The U.S. Department of Labor (“DOL”) released the final version of its highly anticipated Fair Labor Standards Act overtime and minimum wage exemption rule, setting qualifications for exemption at an annual salary of $35,568. The final rule is effective January 1, 2020.
Change is Coming
Under the new rule, the salary level threshold will increase from $455 per week (or $23,660 annually) to $684 per week (or $35,568 annually). The increase is in between the current threshold last updated during the Bush administration in 2004 ($23,660) and the increase proposed by the Obama administration in 2016 ($47,476). The DOL estimates 1.2 million currently exempt workers will be eligible for overtime as a result of this increase.
Other changes include:
• Increasing the salary threshold for the so-called “highly compensated employees” from $100,000 to $107,432; and
• A commitment to periodically review the salary threshold, using the notice-and-commenting rulemaking process every four years.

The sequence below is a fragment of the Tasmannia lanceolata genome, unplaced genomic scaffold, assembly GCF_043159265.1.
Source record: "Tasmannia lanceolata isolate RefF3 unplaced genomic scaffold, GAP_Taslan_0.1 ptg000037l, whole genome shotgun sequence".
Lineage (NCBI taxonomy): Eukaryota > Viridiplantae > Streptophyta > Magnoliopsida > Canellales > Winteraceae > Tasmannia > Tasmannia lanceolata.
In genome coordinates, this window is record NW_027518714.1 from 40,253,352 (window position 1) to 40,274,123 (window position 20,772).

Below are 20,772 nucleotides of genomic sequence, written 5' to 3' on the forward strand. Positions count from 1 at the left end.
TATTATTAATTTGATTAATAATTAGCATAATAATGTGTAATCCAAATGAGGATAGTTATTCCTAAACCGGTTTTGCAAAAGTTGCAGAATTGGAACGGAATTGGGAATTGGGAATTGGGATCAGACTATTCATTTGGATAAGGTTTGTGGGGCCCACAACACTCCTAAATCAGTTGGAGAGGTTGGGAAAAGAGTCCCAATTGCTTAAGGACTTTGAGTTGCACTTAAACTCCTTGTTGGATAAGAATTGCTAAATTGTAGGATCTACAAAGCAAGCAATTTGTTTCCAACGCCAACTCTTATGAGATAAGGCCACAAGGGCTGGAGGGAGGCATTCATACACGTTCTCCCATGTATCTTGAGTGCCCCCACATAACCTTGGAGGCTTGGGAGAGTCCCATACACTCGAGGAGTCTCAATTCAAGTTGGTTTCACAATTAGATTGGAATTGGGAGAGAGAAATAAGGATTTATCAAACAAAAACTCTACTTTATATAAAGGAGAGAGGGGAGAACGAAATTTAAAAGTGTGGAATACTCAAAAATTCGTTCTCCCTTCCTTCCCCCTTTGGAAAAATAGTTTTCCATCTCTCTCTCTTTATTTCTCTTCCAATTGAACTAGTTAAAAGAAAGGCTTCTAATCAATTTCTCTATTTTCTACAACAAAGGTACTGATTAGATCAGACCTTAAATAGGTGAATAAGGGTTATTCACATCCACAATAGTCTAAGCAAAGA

The DOL has indicated that industries most likely to be affected by the new rule are education, wholesale and retail businesses, and businesses that provide professional services.
The rule does not make any changes to the job duties test.
Decisions, Decisions, Decisions
Employers have until January 1 before the new rule takes effect, forcing quick decisions about employees whose salaries will be below the new threshold and, without any modification, would automatically lose their exempt-status.
It is possible that pro-employee groups will challenge the new rule in court. The Obama administration’s 2016 overtime rule was litigated by business groups, management-side lawyers and workers’ advocates in court.